After years of using customer data to fine-tune their marketing efforts to smaller and smaller groups, retailers are now making a massive and expensive effort to tailor their Web sites and promotions for an even narrower target: an audience of one.
Personalization may not sound cutting edge if you have ever browsed for a sundress on your favorite retailer’s Web site, only to have ads for that same sundress chase you around the Internet for days. But the technology retailers are using now is much more sophisticated: They are studying a wider range of activities — not just the last Web sites you visited — but also whether you opened or clicked on their emails, read a company blog post or previously redeemed a certain kind of coupon.
“For one million users, we want to have one million different site experiences,” said Matthew Woolsey, Barneys’s executive vice president for digital.
In March, Barneys rolled out a new Web site in which nearly every page —the homepage, category pages and individual product pages — feature personalized content that is served up based on data from both a shopper’s in-store purchasing and online browsing behavior.
This combined analysis of in-store and online patterns is particularly leading edge, industry experts said, as many retailers are still struggling to funnel these data sets together.
Woolsey said the unified data can have powerful results. For example, Barneys has learned that many of the women who buy fine jewelry in its stores have previously browsed for it online. If Barneys purely looked at these shoppers’ Web browsing history, Woolsey said they might deduce, “She’s never buying anything, so let’s try something else.”
In fact, by looking at this shopper’s behavior across channels, Barneys learns it is indeed valuable to keep showing her digital jewelry lookbooks: She’s interested in the products, she’s just closing the deal in person.
Zulily, the flash sales site, said the key to its personalization algorithms is learning about the customer over time, rather than simply looking at recent activity.
“We don’t like to shift preferences too quickly,” said Mike Errecart, the company’s director of software engineering, since perhaps a click or two on an item outside your comfort zone might not be a good reflection of your brand and price preferences.
The exception to that rule, Errecart said, is on maternity purchases. Since pregnancy is inherently short-term, the algorithm gets tweaked.
“We weight your most recent interactions more heavily and decrease weight of older interactions,” Errecart said, to determine what to serve you.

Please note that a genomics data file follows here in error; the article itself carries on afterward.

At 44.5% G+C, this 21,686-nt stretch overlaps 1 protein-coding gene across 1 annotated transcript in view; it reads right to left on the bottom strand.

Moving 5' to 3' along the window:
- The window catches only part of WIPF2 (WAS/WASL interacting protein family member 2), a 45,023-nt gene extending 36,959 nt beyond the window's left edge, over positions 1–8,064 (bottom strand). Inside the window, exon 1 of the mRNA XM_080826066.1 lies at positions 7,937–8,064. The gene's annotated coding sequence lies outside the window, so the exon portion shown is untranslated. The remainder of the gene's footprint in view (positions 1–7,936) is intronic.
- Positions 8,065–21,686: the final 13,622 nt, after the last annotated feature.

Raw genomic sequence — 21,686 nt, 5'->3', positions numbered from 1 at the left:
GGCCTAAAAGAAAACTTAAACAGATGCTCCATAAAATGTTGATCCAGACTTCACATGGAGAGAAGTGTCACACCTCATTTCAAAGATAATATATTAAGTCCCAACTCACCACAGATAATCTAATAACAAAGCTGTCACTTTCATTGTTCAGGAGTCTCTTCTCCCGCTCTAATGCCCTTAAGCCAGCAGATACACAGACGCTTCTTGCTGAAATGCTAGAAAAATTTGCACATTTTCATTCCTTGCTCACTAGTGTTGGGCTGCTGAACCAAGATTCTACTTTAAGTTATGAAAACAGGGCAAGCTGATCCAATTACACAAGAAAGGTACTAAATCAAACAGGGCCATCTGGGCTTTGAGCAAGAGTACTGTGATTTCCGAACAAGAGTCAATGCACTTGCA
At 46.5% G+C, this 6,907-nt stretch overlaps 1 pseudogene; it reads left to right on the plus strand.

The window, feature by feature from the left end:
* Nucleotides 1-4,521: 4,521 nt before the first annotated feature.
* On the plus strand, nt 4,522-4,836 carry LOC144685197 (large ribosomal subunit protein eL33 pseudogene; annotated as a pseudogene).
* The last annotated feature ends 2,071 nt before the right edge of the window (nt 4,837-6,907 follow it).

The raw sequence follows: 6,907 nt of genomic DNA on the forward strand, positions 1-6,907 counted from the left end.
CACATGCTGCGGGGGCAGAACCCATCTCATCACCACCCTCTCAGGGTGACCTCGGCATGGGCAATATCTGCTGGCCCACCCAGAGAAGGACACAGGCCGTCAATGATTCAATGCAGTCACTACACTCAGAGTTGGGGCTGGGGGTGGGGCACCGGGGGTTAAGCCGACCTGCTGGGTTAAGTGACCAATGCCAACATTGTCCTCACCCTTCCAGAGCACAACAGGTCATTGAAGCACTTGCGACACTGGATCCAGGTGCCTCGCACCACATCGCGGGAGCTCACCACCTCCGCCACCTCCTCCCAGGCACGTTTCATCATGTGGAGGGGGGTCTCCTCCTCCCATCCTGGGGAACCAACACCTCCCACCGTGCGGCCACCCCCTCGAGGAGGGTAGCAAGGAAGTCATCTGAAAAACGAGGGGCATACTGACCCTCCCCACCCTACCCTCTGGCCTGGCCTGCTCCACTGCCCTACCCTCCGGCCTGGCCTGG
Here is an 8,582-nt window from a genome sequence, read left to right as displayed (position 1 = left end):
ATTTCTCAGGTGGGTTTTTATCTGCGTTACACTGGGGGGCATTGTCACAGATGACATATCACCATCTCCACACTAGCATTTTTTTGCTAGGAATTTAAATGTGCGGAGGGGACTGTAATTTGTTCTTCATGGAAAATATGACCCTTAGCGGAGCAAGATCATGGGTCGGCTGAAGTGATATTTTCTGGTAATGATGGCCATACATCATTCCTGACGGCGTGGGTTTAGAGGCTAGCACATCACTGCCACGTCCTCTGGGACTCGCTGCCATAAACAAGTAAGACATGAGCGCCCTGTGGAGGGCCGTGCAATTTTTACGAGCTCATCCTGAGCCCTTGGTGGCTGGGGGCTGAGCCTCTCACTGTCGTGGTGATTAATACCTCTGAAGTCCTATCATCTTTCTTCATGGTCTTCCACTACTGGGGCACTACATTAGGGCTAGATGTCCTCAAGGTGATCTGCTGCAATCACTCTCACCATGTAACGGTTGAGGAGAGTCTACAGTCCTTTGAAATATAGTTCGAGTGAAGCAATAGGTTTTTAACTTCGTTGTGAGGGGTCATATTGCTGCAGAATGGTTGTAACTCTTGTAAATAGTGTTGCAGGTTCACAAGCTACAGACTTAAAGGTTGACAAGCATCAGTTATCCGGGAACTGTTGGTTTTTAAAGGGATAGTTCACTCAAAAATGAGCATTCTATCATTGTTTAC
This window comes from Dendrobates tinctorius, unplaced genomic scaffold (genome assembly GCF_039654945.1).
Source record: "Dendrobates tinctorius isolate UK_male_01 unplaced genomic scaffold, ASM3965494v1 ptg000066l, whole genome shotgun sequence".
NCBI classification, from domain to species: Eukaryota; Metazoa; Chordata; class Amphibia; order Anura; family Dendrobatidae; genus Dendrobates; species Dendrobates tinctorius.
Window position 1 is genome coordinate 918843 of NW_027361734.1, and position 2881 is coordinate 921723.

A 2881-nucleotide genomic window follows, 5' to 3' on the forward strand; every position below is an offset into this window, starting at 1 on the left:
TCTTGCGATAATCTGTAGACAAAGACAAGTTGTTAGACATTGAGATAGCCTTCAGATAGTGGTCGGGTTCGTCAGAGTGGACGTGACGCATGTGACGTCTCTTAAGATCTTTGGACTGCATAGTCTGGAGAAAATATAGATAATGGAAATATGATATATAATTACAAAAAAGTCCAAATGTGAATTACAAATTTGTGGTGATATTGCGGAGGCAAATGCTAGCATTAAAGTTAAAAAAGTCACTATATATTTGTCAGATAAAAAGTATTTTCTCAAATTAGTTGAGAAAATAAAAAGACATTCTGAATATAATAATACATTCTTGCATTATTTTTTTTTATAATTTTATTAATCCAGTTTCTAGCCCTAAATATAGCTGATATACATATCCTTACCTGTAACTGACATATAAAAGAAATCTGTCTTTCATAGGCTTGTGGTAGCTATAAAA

As retailers invest in personalization, they are closely watching how consumers respond to these new tactics, which experts say can quickly go from cool to creepy. The results of a recent study from consulting firm Accenture captures the challenge retailers face: Though 60 percent of shoppers said they want retailers to serve them real-time promotions and offers, only 20 percent of customers want those stores to know their current location. In other words, it appears shoppers are uncertain about exactly what kind of data they want to turn over to retailers.
Experts say that consumers, especially millennials, are generally willing to provide information to retailers if it is being used in some way that generates obvious value for them. (Think of this as the Google Maps principle: People are typically willing to give up their location to Google when using this app, because, in exchange, they know they’ll get accurate directions that simplify their travel.)
Marcie Merriman, a consumer-engagement consultant at Ernst & Young, said some nascent personalization strategies have struggled because they’re too simplistic.
“It’s not based on understanding what’s missing in the consumer’s life,” Merriman said.
And that’s why retailers such as CVS are also paying attention to what you’re not buying at their stores. CVS’s personalization efforts are centered around its ExtraCare program, which was used by more than 90.8 million households in the last year. Even if you haven’t bought vitamins or toothpaste there in a long time, their data might still determine you’re a good candidate for a coupon for those products.
“Sometimes they may not realize we carry some of their other favorite items or that we may have a special that week on a type of product they would normally pick up elsewhere,” said Melissa Studzinski, CVS’s vice president of customer relationship management, in an e-mail.
Plenty of other retailers are experimenting with some form of personalized digital experience, including Best Buy, Nordstrom and Urban Outfitters.
Experts said that many of the personalization efforts seen across the industry so far do not fully unlock the potential of this technology. For example, some retailers’ idea of personalization is simply to serve up lots of red cocktail dresses to someone who bought a red cocktail dress. But, more than likely, that customer doesn’t want two red cocktail dresses — she’d be more likely to spring for a gold clutch and a sultry lipstick to complete the look.
Errecart, of Zulily, said another key challenge in designing a personalization algorithm is figuring out not just the brands and price point that someone finds appealing, but their actual style preferences.
“Are you preppy? Are you trendy? Do you tend to like traditional garb or pretty pink princess stuff for your daughter?” Errecart said. “There’s a lot to fashion and shopping that’s about stylistic stuff.”
Even with reams of big data, that is still a tough equation to get right.